No, there are not requirements for payments in connection with the franchise agreement to be made in the local currency. In fact, Article N°1237 of the Peruvian Civil Code states that obligations may be made in foreign currency.
Must the franchise agreement be governed by local law?
The franchise agreement does not necessarily have to be regulated by Peruvian legislation. The parties will freely choose the law that will govern the franchise agreement.
What dispute resolution procedures are available to franchisors and franchisees? Are there any advantages to out of court procedures such as arbitration, in particular if the franchise agreement is subject to a foreign governing law?
Parties in Peru can choose the forum to hear and resolve their dispute. They can opt in the agreement to resolve their disputes before a civil court or before arbitration. Commonly, parties choose arbitration.
Litigation before civil courts is less expensive than arbitration, but it is time-consuming, as it often takes many years to obtain a final decision.
Does local law allow class actions by multiple franchisees?
Considering that Peru is under the Civil Law System, class actions are not common in Peru. However, it is possible that multiple franchisees sue one franchisor. On the other hand, it must be noted that under the Peruvian Competition Law, INDECOPI has the possibility to sue on behalf of consumers for the reparation of damages caused by a cartel.
Must the franchise agreement and disclosure documents be in the local language?
Not necessarily, parties are free to choose the language of the agreement and complementary documents.
Is it possible to sign the franchise agreement using an electronic signature (rather than a wet ink signature)?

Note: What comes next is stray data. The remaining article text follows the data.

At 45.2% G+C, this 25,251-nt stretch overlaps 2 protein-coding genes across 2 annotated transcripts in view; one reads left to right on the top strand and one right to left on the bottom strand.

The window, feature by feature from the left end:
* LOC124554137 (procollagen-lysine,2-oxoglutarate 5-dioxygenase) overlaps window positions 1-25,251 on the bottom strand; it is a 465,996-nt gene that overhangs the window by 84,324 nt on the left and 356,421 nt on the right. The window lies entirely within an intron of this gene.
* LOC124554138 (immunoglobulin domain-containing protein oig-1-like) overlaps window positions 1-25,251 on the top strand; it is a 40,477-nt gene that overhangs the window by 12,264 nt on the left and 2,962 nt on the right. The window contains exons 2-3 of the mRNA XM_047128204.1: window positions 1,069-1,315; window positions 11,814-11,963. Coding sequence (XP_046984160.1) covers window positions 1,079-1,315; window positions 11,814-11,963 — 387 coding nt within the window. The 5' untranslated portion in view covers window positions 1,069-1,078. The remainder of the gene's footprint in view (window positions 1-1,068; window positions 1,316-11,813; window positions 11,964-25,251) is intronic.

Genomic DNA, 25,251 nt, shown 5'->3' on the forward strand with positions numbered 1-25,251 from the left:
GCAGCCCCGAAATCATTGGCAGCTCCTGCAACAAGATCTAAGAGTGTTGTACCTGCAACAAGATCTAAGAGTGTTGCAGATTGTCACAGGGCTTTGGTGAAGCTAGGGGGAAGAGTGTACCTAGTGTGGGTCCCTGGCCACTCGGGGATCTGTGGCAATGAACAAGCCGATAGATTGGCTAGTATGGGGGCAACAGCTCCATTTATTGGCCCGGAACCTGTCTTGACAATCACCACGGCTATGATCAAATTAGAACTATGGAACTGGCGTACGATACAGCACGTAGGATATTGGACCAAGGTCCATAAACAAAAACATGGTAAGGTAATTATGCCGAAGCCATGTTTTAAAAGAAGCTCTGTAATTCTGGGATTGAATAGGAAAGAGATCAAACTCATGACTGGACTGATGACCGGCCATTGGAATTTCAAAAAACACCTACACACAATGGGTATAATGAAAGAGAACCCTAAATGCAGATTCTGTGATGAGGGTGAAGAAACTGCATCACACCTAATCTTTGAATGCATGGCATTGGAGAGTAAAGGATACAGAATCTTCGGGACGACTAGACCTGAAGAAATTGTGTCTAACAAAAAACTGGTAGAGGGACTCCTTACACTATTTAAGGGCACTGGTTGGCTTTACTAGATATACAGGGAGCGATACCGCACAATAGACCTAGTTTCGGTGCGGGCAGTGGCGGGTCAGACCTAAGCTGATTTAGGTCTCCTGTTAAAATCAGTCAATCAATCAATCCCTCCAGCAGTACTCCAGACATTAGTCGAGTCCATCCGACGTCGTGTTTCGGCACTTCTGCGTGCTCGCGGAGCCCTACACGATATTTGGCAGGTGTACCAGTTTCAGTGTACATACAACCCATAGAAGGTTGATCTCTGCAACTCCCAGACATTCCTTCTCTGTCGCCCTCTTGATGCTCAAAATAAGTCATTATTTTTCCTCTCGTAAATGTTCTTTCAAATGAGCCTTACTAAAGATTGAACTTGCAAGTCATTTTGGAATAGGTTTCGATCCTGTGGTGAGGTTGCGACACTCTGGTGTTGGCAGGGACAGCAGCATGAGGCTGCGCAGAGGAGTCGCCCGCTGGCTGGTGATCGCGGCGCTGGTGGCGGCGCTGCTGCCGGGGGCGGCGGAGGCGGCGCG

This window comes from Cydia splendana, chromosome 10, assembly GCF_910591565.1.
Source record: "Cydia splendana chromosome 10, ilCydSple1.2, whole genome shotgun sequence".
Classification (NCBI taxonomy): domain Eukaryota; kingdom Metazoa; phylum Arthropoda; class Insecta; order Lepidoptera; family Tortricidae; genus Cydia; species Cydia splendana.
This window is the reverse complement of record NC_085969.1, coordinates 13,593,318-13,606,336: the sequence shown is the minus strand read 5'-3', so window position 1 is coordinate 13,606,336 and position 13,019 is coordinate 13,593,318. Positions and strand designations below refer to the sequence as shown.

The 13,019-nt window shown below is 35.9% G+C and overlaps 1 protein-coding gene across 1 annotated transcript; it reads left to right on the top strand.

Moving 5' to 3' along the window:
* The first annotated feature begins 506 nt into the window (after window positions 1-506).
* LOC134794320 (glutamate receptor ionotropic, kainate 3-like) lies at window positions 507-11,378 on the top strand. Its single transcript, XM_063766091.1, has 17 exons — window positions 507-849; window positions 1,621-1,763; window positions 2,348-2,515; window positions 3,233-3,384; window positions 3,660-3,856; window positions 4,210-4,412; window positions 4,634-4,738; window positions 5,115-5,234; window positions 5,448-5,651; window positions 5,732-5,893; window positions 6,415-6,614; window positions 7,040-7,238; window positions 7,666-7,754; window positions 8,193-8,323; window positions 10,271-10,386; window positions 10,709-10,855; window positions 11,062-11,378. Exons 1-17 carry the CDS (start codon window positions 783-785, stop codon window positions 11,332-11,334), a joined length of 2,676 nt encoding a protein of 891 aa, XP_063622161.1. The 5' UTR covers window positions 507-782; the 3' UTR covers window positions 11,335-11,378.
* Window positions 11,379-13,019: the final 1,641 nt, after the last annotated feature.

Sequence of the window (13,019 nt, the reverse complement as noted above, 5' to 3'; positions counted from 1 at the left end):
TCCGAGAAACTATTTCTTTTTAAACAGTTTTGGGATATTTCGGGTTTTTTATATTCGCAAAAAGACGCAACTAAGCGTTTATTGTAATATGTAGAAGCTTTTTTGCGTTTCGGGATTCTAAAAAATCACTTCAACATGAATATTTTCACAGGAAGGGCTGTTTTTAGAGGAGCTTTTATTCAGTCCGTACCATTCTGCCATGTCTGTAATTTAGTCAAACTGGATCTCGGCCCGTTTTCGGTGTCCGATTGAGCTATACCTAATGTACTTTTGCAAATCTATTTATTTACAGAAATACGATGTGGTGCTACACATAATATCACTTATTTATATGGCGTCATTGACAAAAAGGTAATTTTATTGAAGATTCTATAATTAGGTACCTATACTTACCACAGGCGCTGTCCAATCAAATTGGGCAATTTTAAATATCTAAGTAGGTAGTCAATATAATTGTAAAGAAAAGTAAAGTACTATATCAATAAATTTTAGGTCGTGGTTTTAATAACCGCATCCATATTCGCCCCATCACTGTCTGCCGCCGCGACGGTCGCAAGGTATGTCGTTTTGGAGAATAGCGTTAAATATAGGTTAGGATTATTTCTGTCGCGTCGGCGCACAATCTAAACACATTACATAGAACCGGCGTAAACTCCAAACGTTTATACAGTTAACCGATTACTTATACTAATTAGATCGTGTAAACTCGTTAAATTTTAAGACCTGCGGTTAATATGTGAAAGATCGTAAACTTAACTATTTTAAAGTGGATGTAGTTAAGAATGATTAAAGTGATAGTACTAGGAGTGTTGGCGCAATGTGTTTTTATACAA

According to Law N°27269 and its Regulation, it is possible to sign the franchise agreement using an electronic signature. However, in Peru it is not common use electronic signature in commercial transactions. In addition, taking into consideration that disputes may arise and that it can be difficult to document the sufficiency and effectiveness of an electronic signature, we strongly recommend not to destroy the franchise agreement with wet-ink signatures, even if they have been signed using electronic signature.
Therefore, it is highly recommended to use a wet ink signature, and then, legalized it before a Notary Public.
Can franchise agreements be stored electronically and the paper version be destroyed?
Accordingly with answer 29 above, the paper version of the franchise agreement should not be destroyed.
Please provide a brief overview of current legal developments in your country that are likely to have an impact on franchising in your country.
Due to recent regulatory framework modifications regarding Intellectual Property Rights, the registration of trademarks and other distinctive signs has been simplified. Currently, most of the procedure for registering a trademark before INDECOPI is done online, which not only implies a reduction of time, but also makes the registration less expensive.
There are no other legal developments that will have an impact on franchising in Peru.